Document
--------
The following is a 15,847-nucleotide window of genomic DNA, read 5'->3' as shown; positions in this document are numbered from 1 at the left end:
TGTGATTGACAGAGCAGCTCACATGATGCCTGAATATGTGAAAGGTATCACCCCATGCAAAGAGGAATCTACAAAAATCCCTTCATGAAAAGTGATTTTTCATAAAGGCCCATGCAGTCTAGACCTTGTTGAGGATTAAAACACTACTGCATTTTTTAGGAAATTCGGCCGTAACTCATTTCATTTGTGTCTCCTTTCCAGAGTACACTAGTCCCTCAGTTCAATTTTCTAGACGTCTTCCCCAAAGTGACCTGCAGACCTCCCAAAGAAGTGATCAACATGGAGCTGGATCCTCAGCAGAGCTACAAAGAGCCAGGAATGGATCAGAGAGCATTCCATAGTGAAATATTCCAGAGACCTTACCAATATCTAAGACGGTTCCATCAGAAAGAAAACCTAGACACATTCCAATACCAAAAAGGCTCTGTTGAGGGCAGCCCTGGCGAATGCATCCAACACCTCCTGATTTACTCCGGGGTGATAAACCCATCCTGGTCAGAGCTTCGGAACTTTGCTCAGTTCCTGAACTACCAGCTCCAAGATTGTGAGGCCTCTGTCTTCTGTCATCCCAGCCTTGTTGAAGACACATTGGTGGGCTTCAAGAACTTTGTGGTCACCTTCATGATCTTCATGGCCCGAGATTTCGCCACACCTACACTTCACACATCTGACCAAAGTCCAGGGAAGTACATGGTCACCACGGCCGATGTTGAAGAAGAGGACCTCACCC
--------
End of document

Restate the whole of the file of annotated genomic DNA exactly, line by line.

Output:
The following is a 15,847-nucleotide window of genomic DNA, read 5'->3' as shown; positions in this document are numbered from 1 at the left end:
TGTGATTGACAGAGCAGCTCACATGATGCCTGAATATGTGAAAGGTATCACCCCATGCAAAGAGGAATCTACAAAAATCCCTTCATGAAAAGTGATTTTTCATAAAGGCCCATGCAGTCTAGACCTTGTTGAGGATTAAAACACTACTGCATTTTTTAGGAAATTCGGCCGTAACTCATTTCATTTGTGTCTCCTTTCCAGAGTACACTAGTCCCTCAGTTCAATTTTCTAGACGTCTTCCCCAAAGTGACCTGCAGACCTCCCAAAGAAGTGATCAACATGGAGCTGGATCCTCAGCAGAGCTACAAAGAGCCAGGAATGGATCAGAGAGCATTCCATAGTGAAATATTCCAGAGACCTTACCAATATCTAAGACGGTTCCATCAGAAAGAAAACCTAGACACATTCCAATACCAAAAAGGCTCTGTTGAGGGCAGCCCTGGCGAATGCATCCAACACCTCCTGATTTACTCCGGGGTGATAAACCCATCCTGGTCAGAGCTTCGGAACTTTGCTCAGTTCCTGAACTACCAGCTCCAAGATTGTGAGGCCTCTGTCTTCTGTCATCCCAGCCTTGTTGAAGACACATTGGTGGGCTTCAAGAACTTTGTGGTCACCTTCATGATCTTCATGGCCCGAGATTTCGCCACACCTACACTTCACACATCTGACCAAAGTCCAGGGAAGTACATGGTCACCACGGCCGATGTTGAAGAAGAGGACCTCACCC